Keyes-Zachary v. Astrue, 695 F.3d 1156, 1166–67 (10th Cir. 2012). In the present case, the ALJ
found that the claimant had pain-producing impairments which could reasonably be expected to
cause the alleged symptoms, thus satisfying the first two steps of the Luna analysis. See R. at 23.
She went on to find that “the claimant’s statements concerning the intensity, persistence, and
limiting effect of these symptoms are not credible to the extent they are inconsistent with the
above RFC assessment.” R. at 23. The ALJ reviewed numerous pieces of evidence in reaching
this conclusion, including both objective and subjective evidence. See R. at 23–28. Thus the
Court is satisfied that the ALJ’s analysis follows the approach laid out in Luna.
The claimant also argues that the ALJ erred in finding his subjective complaints not
entirely credible. 5 Claimant’s brief cites to SSR 96-7p, which states that
[i]n determining the credibility of the individual’s statements, the adjudicator
must consider the entire case record, including the objective medical evidence, the
individual’s own statements about symptoms, statements and other information
provided by treating or examining physicians or psychologists and other persons
about the symptoms and how they affect the individual, and any other relevant
evidence in the case record. An individual’s statements about the intensity and
The ALJ found that “the claimant’s statements concerning the intensity, persistence, and limiting effect of [his]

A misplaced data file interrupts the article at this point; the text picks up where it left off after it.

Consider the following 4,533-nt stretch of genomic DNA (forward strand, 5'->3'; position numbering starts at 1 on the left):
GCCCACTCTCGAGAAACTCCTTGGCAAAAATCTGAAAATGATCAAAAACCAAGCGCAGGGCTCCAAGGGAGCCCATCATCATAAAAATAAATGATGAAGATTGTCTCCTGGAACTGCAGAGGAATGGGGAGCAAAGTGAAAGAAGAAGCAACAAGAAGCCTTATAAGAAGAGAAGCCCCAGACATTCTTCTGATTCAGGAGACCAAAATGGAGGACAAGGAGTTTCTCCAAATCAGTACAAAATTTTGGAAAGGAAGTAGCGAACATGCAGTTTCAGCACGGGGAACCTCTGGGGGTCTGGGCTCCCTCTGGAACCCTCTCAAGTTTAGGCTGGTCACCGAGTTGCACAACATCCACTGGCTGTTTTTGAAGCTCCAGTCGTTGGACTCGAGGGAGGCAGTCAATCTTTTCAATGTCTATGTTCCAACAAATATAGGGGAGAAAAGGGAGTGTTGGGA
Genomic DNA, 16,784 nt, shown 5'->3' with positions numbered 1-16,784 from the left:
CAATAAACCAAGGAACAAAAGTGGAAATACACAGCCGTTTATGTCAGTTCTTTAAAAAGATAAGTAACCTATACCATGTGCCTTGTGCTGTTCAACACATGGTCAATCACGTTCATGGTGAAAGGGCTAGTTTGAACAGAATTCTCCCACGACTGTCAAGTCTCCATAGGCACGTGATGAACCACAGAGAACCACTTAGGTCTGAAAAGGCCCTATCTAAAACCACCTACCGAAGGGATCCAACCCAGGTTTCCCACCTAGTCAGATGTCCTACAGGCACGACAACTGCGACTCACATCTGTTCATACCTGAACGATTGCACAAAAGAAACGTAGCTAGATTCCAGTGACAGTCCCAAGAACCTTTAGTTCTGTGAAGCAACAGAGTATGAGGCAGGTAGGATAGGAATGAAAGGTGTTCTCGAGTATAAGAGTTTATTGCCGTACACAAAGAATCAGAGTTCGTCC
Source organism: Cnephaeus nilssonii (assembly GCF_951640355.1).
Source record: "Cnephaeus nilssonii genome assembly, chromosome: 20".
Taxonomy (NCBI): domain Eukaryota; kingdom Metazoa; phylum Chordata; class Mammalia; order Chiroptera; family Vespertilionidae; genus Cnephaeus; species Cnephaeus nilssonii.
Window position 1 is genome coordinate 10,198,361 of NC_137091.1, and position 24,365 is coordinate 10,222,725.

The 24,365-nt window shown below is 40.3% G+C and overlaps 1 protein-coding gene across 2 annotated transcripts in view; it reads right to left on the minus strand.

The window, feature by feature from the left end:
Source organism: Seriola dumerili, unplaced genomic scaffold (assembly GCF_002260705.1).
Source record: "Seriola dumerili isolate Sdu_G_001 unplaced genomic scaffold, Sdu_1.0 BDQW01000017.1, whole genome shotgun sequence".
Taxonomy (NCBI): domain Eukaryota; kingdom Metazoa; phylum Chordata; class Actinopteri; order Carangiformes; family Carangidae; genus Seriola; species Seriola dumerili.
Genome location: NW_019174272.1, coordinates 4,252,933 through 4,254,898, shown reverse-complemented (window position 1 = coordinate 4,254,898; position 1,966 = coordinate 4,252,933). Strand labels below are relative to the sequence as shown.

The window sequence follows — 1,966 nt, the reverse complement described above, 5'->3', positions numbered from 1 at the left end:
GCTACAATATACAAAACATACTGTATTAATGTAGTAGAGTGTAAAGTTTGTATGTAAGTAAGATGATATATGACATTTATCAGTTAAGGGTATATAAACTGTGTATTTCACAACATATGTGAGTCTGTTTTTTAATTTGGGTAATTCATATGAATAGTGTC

symptoms are not credible to the extent they are inconsistent with the above RFC assessment.” R. at 23.
persistence of pain or other symptoms or about the effect the symptoms have on
his or her ability to work may not be disregarded solely because they are not
substantiated by objective medical evidence.
Claimant argues that because his statements are supported by objective medical evidence, the
ALJ erred in disregarding them. ECF No. 14 at 12–13. However, that is not the standard. The
quoted language states only that an individual’s statements may not be disregarded “solely
because they are not substantiated by objective medical evidence.” SSR 96-7p (emphasis
Indeed, the ALJ did not rely solely on a lack of objective medical evidence, but rather
also cited to other evidence in the record that undermined Mr. McKoy’s credibility. Regarding
the claimant’s alleged limitations caused by pain, the ALJ noted the lack of any consistently
reported neck or back symptoms and the fact that Mr. McKoy had not received any substantive
treatment for such pain. R. at 23. As for the claimant’s complaints about migraines, the ALJ’s
opinion again cites the lack of any treatment. R. at 26. Similarly with regard to Mr. McKoy’s
cold weather injury, the record did not contain any complaints of ongoing symptoms related to
this injury nor any evidence of treatment, and the injury had not prevented him from working in
the past. R. at 26. Moreover, the ALJ noted that the claimant reported a fairly active lifestyle
and that several physicians suspected that the claimant was engaging in malingering or
misrepresentation. R. at 27. Thus the ALJ considered various pieces of evidence beyond the
lack of objective medical evidence, and it is clear that she did not disregard the claimant’s
subjective complaints solely on that basis.
For the reasons laid out above, the Court finds that the ALJ followed the applicable legal
standards in considering the claimant’s alleged pain and finding his complaints not entirely
credible. Moreover, the ALJ’s opinion cites substantial evidence in support of her findings
concerning the claimant’s alleged pain. Thus the Court declines to remand on this basis.
D. The Finding that the Claimant is Capable of Performing Past Relevant Work
Finally, the claimant argues that the ALJ failed to adhere to SSR 82-62 in finding that he
was capable of performing past relevant work because her opinion did not make the required
factual findings about the physical and mental demands of his past work. SSR 82-62 requires an
ALJ to consider the “interaction of the limiting effects of the person’s impairment(s) and the